dc.description.abstractThis article offers an overview of British responses to Chinese music in the 18th century, and discusses in depth an informal musical performance by a Chinese visitor to London, not previously remarked upon in musicological literature. Taking place in 1756, this may have been the earliest Chinese musical performance in the West. The imbalance between the European response to Chinese visual and musical cultures is explored, and an examination of Purcell's The Fairy Queen is used to argue that even in musical contexts it is Chinese visual culture, rather than musical culture, which was most prominent. British responses to Chinese music are distinguished from those of continental Europe, on which they are nevertheless shown largely to depend at least until the period of Lord Macartney's embassy to China in 1793. A transcription of one of the pieces of music played by the Chinese visitor (which was published in a contemporary magazine account of the event as 'A Chinese Air') is discussed, and the Chinese performer is identified as 'Loum Kiqua' with the aid of other documentation of the period. A portrait of Loum Kiqua by Dominic Serres - known today only through a print by Thomas Burford - is considered. Broader issues of Chinese-Western cross-cultural musical interchange are raised with reference to the specific example of 'The Chinese Air', and the possibility is also considered that Loum Kiqua met Samuel Johnson and Oliver Goldsmith during his stay in London, perhaps even providing one of the inspirations for the latter's The Citizen of the World, a satire on British society presented as written by a Chinese visitor. Amongst Western commentators on Chinese music considered are Gaspar da Cruz, Jean-Baptiste Du Halde, Joseph-Marie Amiot, John Barrow, Johann Christian Hüttner and Charles Burney.en_HK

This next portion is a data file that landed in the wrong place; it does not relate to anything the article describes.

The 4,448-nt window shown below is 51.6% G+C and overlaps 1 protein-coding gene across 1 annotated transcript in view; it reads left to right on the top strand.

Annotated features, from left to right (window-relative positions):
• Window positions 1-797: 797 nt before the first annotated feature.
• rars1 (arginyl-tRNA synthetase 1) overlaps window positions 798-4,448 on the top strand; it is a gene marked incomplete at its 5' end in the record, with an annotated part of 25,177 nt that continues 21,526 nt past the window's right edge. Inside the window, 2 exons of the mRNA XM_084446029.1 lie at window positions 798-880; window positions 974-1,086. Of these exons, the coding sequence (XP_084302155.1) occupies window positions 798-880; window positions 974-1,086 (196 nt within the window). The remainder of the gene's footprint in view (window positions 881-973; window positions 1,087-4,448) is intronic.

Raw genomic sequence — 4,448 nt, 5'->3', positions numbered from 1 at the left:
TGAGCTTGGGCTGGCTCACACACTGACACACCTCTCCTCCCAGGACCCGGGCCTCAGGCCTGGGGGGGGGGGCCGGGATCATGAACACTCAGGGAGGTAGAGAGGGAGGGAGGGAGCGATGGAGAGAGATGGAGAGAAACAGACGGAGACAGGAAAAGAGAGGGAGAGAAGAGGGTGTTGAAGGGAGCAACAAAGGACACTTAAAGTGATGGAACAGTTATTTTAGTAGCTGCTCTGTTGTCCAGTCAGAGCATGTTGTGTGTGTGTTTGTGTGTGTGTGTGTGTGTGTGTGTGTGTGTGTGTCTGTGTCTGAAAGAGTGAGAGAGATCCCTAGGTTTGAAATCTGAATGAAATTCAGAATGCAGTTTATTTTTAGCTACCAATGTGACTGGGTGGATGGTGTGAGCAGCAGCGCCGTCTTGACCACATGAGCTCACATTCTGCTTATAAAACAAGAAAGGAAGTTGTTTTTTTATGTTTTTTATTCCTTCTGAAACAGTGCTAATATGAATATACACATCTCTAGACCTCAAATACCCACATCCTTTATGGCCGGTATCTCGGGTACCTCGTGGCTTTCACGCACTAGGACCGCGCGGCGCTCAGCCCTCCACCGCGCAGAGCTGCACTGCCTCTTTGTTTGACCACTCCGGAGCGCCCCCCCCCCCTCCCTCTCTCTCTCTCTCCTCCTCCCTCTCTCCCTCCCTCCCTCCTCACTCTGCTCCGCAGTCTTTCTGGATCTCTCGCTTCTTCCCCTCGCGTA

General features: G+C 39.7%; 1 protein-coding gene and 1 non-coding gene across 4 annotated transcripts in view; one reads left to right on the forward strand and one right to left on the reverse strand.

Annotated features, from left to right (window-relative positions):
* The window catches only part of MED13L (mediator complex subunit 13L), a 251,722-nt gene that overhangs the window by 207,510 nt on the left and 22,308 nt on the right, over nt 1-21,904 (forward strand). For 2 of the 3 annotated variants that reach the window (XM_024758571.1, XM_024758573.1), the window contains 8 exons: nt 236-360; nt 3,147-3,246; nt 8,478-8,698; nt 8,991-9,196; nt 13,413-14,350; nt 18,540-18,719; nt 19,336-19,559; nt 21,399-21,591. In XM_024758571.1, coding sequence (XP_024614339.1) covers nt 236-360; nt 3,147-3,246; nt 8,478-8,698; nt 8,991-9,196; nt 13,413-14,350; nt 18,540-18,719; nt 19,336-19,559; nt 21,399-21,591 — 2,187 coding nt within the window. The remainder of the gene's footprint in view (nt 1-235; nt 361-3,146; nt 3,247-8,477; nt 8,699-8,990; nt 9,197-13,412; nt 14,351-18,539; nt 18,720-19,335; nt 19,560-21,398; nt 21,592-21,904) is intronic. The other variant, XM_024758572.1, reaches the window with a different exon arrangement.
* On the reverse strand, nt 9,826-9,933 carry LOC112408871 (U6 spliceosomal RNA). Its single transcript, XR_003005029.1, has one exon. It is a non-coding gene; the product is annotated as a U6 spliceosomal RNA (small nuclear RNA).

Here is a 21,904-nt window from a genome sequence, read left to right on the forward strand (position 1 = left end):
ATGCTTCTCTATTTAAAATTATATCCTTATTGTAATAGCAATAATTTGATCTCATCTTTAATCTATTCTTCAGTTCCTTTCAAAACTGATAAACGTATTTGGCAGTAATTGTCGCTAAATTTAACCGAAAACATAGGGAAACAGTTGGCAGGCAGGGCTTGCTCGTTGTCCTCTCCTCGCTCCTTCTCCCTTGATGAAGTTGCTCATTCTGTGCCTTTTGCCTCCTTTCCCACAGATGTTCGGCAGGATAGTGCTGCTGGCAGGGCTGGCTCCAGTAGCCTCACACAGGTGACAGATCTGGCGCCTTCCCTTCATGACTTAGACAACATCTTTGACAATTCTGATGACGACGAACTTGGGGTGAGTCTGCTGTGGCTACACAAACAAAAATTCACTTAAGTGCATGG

dc.languageengen_US
dc.publisherOxford University Press. The Journal's web site is located at http://em.oxfordjournals.org/en_HK
dc.relation.ispartofEarly Musicen_HK
dc.rightsThis is a pre-copy-editing, author-produced PDF of an article accepted for publication in Early Music following peer review. The definitive publisher-authenticated version Early Music, 2010, v. 38 n. 4, p. 543-558 is available online at: http://em.oxfordjournals.org/content/38/4/543-
dc.rightsCreative Commons: Attribution 3.0 Hong Kong License-
dc.subject'A Chinese Air'en_HK
dc.subject18th-century Britainen_HK
dc.subjectChinaen_HK
dc.subjectCross-cultural exchangeen_HK
dc.subjectLoum Kiquaen_HK
dc.titleAn encounter with Chinese music in mid-18th-century Londonen_HK
dc.typeArticleen_HK
dc.identifier.emailClarke, D: dclarke@hku.hken_HK
dc.identifier.authorityClarke, D=rp01181en_HK
dc.description.naturepostprint-
dc.identifier.doi10.1093/em/caq076en_HK
dc.identifier.scopuseid_2-s2.0-78650154141en_HK
dc.identifier.hkuros195190en_US
dc.relation.referenceshttp://www.scopus.com/mlt/select.url?eid=2-s2.0-78650154141&selection=ref&src=s&origin=recordpageen_HK
dc.identifier.volume38en_HK
dc.identifier.issue4en_HK
dc.identifier.spage543en_HK
dc.identifier.epage557+637en_HK
dc.identifier.isiWOS:000285535900006-
dc.publisher.placeUnited Kingdomen_HK
dc.identifier.scopusauthoridClarke, D=7403501488en_HK
dc.identifier.citeulike8380101-